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What do you bring for lunch?

post #1 of 16
Thread Starter 

My home mountain has great eats - if you're willing to pay the price. I'm one to think that $10 chili dog and $9 hamburgers are too expensive for my taste, and prefer to bring my lunch from home.

I started with ham and cheese sandwiches last year, then added oranges and something to drink. Changed to wrap sandwiches later in the season (much tastier). Finally, I got a Thermos and was thinking of bringing hot chili soups, hot dogs, or other warm food with me from home.

Do you have any favorite things you like to bring with you for lunchtime?

post #2 of 16

If I don't feel like breaking for lunch:

PB & J sandwiches on whole wheat. Eat them on the chair.


If I do feel like breaking for lunch:

Brown rice with shredded carrots, minced red onions, scallions, snow peas, chick peas, fresh ginger with a fresh basil, cilantro, honey, oil, lime juice dressing.


Some type of cheese (s) and crackers.


Quality chocolate bars (dark and/or milk). Toblerone works well.


Some type of fruit, dried and/or fresh.


Trail mix of some kind.


Spring water.


I share it all and feed my friends. They do the same.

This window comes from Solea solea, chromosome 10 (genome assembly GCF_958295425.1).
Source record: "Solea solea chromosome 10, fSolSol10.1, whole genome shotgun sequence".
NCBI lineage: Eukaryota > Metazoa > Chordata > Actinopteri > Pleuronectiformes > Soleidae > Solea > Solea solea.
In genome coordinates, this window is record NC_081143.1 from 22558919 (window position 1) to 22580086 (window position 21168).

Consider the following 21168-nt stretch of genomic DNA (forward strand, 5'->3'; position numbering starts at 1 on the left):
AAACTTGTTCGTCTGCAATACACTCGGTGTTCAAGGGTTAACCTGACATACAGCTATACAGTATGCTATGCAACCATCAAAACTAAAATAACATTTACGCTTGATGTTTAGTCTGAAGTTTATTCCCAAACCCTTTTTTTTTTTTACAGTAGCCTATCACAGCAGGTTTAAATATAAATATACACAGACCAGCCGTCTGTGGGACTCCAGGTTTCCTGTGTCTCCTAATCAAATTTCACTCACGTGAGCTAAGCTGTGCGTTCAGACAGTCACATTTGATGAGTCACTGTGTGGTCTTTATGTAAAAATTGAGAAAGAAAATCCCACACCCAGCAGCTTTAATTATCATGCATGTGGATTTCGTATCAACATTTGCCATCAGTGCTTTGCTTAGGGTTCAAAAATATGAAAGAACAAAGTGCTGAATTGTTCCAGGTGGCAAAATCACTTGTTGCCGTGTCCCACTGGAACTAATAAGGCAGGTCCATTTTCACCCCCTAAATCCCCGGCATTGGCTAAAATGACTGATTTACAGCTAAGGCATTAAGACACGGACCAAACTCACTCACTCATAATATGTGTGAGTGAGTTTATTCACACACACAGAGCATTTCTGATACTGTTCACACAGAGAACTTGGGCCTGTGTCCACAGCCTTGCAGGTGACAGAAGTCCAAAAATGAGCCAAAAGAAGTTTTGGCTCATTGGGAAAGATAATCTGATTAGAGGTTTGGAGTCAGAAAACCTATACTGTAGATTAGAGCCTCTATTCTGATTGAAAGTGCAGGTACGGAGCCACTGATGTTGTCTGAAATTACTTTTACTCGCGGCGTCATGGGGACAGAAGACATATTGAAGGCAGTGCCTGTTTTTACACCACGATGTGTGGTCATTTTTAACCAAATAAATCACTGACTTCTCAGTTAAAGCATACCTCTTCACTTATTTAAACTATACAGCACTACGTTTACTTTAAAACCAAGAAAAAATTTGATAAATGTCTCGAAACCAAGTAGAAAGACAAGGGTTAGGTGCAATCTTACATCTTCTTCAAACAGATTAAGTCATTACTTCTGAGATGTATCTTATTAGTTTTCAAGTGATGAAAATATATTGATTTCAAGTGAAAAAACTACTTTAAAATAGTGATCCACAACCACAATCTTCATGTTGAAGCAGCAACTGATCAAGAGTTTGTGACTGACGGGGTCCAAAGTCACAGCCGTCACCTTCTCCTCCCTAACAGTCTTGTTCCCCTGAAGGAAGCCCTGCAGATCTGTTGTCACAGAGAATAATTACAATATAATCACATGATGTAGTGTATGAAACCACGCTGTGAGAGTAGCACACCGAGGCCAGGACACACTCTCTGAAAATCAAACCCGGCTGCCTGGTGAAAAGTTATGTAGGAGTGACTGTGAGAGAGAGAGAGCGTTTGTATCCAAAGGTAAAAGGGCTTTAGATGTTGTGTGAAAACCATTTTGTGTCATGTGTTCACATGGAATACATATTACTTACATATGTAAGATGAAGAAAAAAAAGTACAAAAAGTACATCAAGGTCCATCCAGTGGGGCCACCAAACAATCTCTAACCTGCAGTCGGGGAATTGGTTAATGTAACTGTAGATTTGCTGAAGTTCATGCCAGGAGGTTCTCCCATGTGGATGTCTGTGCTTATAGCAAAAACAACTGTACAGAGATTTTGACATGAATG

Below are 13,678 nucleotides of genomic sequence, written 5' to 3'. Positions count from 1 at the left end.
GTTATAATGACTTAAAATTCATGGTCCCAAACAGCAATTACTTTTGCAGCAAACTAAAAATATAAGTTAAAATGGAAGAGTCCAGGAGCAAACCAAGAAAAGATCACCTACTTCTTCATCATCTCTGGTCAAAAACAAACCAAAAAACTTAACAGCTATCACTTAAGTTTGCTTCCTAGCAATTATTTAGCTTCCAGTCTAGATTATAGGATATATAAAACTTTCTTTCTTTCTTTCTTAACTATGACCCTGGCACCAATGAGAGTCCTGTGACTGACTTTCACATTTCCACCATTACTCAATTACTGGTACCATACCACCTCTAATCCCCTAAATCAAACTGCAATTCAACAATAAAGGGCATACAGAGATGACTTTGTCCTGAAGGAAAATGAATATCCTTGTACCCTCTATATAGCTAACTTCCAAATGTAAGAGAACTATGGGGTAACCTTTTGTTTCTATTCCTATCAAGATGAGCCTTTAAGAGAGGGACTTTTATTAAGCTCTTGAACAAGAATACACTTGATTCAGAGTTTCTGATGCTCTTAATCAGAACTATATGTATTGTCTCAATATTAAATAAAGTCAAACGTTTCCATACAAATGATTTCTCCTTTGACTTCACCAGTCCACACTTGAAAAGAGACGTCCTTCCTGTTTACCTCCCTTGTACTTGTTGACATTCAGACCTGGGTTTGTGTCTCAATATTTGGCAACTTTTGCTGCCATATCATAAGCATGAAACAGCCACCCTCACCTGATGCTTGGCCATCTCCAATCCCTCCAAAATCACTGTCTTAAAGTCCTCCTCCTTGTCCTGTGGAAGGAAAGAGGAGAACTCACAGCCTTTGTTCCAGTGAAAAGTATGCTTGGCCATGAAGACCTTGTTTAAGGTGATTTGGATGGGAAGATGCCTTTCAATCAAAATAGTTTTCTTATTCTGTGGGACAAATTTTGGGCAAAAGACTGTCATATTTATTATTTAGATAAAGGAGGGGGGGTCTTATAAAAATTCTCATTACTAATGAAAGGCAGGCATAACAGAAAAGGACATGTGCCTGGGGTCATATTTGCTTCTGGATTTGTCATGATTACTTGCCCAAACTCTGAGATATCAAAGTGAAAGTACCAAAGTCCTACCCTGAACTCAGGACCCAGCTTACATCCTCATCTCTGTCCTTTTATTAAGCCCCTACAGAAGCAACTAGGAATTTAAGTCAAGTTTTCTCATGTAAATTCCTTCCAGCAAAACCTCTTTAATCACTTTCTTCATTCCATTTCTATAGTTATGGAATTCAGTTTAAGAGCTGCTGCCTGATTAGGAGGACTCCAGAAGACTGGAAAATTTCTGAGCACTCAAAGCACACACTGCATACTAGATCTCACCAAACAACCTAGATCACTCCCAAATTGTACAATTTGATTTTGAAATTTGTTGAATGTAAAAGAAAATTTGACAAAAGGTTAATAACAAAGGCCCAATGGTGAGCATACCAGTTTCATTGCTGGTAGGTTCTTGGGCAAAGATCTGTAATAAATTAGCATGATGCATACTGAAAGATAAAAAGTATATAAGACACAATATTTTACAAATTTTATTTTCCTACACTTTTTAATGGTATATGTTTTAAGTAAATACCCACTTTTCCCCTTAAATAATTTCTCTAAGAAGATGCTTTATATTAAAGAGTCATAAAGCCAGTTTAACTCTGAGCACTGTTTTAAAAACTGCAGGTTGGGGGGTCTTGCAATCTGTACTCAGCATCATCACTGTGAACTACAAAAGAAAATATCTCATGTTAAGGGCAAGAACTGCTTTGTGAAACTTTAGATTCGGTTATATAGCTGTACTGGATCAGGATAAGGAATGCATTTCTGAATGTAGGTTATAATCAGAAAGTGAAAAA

"And that's what it's all about."

post #3 of 16

Turkey sammiches and chips is my favorite brown bag ski lunch. ,,,especially on Thanksgiving Friday or Saturday.

post #4 of 16

Nice cheese, fresh grainy bread, tomatoes, carrots, maybe sausage, maybe some lunch meat & make the sandwich at the hill.  Fruit and, of course, chocolate!

post #5 of 16

Protein bar, chunks of cheese in a container, a tea bag plus hot water = free.  I used to buy a pizza slice so I'd have something hot without waiting in line.  But, once that slice got above $4, I did the multiplication and decided I had other ways to spend $320.  I'm not worrying about memorable meals, I'm worried about the skiing.  

post #6 of 16


i need a bigger backpack!beercheer.gif

post #7 of 16
This is something I've been thinking about off and on lately. In another thread, I've stated how I've changed my diet and I don't eat like I did the last several years. I've been wondering what I'm going to do this year. Previously I would bring a couple energy bars. If I ate in the cafe it would be pizza. Not so much because it was great pizza, but because the staff serves you the pizza and none of the snot nose kids can touch it and then out it back with all their germs! mad.gif

I guess it also depends on what my schedule is and where I'll be working and how hard I'll be working. Maybe a salad with some chicken?

Last year I did bring a stew now and again and liked that. Something that warms your bones.
post #8 of 16

Wildflour Cookie Pass beercheer.gif.

post #9 of 16

I usually bring a sandwich of some type. If it is cold, I pack baggies with a nuts and dried fruit mix my husband makes that I can eat on the lift. I also bring a watered down (like 4 or 5 to 1) "sports" drink in a big bottle. If I am traveling, I will usually have half a sandwich and soup.

post #10 of 16